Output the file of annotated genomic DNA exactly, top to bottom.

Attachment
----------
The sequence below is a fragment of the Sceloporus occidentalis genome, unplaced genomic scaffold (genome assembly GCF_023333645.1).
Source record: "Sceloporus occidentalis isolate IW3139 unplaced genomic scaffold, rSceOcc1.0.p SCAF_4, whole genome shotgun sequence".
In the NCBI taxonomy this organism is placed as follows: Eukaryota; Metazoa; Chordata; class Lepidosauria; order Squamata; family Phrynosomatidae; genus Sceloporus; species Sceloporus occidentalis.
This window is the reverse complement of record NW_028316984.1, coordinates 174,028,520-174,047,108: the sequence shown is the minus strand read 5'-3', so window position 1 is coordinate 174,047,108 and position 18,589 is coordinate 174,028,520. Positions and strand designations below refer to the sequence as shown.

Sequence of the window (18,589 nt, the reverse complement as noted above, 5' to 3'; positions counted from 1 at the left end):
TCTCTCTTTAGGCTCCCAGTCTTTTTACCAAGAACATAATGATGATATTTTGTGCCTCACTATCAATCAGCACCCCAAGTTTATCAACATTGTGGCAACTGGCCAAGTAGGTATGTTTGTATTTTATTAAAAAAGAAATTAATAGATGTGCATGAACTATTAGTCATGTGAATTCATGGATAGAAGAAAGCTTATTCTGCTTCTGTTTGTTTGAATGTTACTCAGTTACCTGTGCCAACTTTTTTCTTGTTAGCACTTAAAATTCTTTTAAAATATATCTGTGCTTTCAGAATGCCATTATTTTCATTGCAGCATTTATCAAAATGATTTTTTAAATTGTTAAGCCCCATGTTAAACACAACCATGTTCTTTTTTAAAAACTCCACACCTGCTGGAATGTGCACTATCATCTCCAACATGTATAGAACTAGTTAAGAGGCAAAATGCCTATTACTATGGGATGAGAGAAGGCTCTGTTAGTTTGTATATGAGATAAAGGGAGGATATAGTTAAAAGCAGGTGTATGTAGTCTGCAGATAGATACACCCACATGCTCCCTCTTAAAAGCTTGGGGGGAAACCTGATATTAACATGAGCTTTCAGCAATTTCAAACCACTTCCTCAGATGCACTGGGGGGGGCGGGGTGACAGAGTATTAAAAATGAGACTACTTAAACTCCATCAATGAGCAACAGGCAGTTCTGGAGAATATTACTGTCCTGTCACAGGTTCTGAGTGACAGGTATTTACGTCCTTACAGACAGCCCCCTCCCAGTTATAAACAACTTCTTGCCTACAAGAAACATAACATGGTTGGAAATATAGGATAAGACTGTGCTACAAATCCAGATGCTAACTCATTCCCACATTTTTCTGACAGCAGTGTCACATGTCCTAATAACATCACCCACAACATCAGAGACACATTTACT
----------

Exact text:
The sequence below is a fragment of the Sceloporus occidentalis genome, unplaced genomic scaffold (genome assembly GCF_023333645.1).
Source record: "Sceloporus occidentalis isolate IW3139 unplaced genomic scaffold, rSceOcc1.0.p SCAF_4, whole genome shotgun sequence".
In the NCBI taxonomy this organism is placed as follows: Eukaryota; Metazoa; Chordata; class Lepidosauria; order Squamata; family Phrynosomatidae; genus Sceloporus; species Sceloporus occidentalis.
This window is the reverse complement of record NW_028316984.1, coordinates 174,028,520-174,047,108: the sequence shown is the minus strand read 5'-3', so window position 1 is coordinate 174,047,108 and position 18,589 is coordinate 174,028,520. Positions and strand designations below refer to the sequence as shown.

Sequence of the window (18,589 nt, the reverse complement as noted above, 5' to 3'; positions counted from 1 at the left end):
TCTCTCTTTAGGCTCCCAGTCTTTTTACCAAGAACATAATGATGATATTTTGTGCCTCACTATCAATCAGCACCCCAAGTTTATCAACATTGTGGCAACTGGCCAAGTAGGTATGTTTGTATTTTATTAAAAAAGAAATTAATAGATGTGCATGAACTATTAGTCATGTGAATTCATGGATAGAAGAAAGCTTATTCTGCTTCTGTTTGTTTGAATGTTACTCAGTTACCTGTGCCAACTTTTTTCTTGTTAGCACTTAAAATTCTTTTAAAATATATCTGTGCTTTCAGAATGCCATTATTTTCATTGCAGCATTTATCAAAATGATTTTTTAAATTGTTAAGCCCCATGTTAAACACAACCATGTTCTTTTTTAAAAACTCCACACCTGCTGGAATGTGCACTATCATCTCCAACATGTATAGAACTAGTTAAGAGGCAAAATGCCTATTACTATGGGATGAGAGAAGGCTCTGTTAGTTTGTATATGAGATAAAGGGAGGATATAGTTAAAAGCAGGTGTATGTAGTCTGCAGATAGATACACCCACATGCTCCCTCTTAAAAGCTTGGGGGGAAACCTGATATTAACATGAGCTTTCAGCAATTTCAAACCACTTCCTCAGATGCACTGGGGGGGGCGGGGTGACAGAGTATTAAAAATGAGACTACTTAAACTCCATCAATGAGCAACAGGCAGTTCTGGAGAATATTACTGTCCTGTCACAGGTTCTGAGTGACAGGTATTTACGTCCTTACAGACAGCCCCCTCCCAGTTATAAACAACTTCTTGCCTACAAGAAACATAACATGGTTGGAAATATAGGATAAGACTGTGCTACAAATCCAGATGCTAACTCATTCCCACATTTTTCTGACAGCAGTGTCACATGTCCTAATAACATCACCCACAACATCAGAGACACATTTACT